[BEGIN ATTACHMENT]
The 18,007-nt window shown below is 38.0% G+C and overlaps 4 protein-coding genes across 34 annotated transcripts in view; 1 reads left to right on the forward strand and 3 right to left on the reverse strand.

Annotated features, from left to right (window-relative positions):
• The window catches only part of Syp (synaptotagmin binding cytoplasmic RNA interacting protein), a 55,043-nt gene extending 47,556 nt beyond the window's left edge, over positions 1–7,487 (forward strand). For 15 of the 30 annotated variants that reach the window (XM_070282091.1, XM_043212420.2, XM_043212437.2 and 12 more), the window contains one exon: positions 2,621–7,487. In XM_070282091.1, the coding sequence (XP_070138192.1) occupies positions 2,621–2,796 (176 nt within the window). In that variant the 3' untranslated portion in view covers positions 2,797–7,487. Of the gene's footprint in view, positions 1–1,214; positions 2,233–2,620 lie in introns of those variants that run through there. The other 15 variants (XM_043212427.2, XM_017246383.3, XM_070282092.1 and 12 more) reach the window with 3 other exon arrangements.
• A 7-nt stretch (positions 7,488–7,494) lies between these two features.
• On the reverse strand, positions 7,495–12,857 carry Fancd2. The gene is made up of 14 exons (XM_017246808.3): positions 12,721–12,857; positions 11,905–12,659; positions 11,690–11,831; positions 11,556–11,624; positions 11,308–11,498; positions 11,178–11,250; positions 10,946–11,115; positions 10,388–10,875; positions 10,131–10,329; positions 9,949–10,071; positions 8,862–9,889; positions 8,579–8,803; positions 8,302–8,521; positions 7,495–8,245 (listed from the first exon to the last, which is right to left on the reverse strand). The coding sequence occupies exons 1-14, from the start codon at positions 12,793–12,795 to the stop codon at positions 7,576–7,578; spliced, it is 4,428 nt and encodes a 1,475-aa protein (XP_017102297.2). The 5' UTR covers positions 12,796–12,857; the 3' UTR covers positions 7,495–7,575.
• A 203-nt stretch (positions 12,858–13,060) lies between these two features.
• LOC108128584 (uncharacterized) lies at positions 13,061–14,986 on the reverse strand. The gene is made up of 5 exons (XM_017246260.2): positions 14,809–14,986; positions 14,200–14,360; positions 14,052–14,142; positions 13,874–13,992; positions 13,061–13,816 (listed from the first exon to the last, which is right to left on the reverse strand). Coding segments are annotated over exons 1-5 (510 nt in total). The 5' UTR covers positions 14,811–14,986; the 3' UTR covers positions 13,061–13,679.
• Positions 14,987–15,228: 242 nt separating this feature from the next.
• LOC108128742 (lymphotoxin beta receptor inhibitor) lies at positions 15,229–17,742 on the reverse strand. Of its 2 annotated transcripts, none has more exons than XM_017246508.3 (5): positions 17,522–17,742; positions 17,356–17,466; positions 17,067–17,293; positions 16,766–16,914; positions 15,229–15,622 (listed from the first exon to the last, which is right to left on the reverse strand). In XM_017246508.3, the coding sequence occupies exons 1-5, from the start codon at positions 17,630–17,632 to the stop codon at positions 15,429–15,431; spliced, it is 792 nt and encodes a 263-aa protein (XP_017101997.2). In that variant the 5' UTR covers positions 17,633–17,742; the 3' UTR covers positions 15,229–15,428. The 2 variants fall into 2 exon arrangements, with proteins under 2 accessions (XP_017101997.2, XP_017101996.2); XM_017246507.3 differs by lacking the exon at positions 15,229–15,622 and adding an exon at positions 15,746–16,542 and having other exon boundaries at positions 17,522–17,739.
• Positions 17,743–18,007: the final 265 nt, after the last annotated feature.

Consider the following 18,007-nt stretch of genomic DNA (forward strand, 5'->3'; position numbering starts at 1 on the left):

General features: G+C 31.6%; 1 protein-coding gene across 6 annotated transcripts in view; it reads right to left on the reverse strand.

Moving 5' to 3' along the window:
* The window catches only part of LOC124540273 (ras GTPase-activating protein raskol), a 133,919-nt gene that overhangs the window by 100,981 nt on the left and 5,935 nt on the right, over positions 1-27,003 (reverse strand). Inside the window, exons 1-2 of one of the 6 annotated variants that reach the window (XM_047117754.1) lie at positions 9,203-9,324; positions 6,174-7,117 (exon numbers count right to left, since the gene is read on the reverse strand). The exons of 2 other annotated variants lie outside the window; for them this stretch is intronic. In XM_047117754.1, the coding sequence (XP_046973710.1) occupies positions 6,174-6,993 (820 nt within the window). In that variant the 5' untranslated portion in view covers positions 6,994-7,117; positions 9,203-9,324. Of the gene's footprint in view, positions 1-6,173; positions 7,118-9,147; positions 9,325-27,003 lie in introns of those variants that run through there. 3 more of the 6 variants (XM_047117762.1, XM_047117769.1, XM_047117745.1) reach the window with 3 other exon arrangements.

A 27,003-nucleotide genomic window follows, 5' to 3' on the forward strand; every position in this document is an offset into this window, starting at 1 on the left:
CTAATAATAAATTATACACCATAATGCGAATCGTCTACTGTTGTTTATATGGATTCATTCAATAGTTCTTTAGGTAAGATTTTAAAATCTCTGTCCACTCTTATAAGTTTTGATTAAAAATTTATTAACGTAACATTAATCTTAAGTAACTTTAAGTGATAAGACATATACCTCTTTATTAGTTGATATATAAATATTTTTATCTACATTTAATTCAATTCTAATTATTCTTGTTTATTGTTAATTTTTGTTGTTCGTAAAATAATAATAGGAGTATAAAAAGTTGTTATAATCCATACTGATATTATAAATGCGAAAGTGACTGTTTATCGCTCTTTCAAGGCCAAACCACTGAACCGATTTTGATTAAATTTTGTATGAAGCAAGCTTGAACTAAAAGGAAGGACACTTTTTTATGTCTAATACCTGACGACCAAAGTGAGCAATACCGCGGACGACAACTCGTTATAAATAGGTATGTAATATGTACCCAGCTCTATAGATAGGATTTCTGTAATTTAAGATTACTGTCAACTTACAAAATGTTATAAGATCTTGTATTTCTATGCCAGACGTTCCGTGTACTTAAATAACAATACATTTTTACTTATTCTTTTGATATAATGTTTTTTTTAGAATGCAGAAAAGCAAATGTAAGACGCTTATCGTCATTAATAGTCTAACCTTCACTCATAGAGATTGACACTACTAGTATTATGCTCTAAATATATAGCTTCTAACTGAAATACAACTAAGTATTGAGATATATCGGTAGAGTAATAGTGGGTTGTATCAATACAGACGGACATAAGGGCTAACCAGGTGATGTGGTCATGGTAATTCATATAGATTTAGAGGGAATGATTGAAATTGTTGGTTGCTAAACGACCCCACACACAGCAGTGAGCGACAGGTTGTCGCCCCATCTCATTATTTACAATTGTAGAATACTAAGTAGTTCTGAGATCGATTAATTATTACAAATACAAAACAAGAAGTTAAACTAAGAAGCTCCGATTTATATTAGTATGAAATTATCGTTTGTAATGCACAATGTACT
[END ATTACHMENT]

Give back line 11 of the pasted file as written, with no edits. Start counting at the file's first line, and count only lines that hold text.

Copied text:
Consider the following 18,007-nt stretch of genomic DNA (forward strand, 5'->3'; position numbering starts at 1 on the left):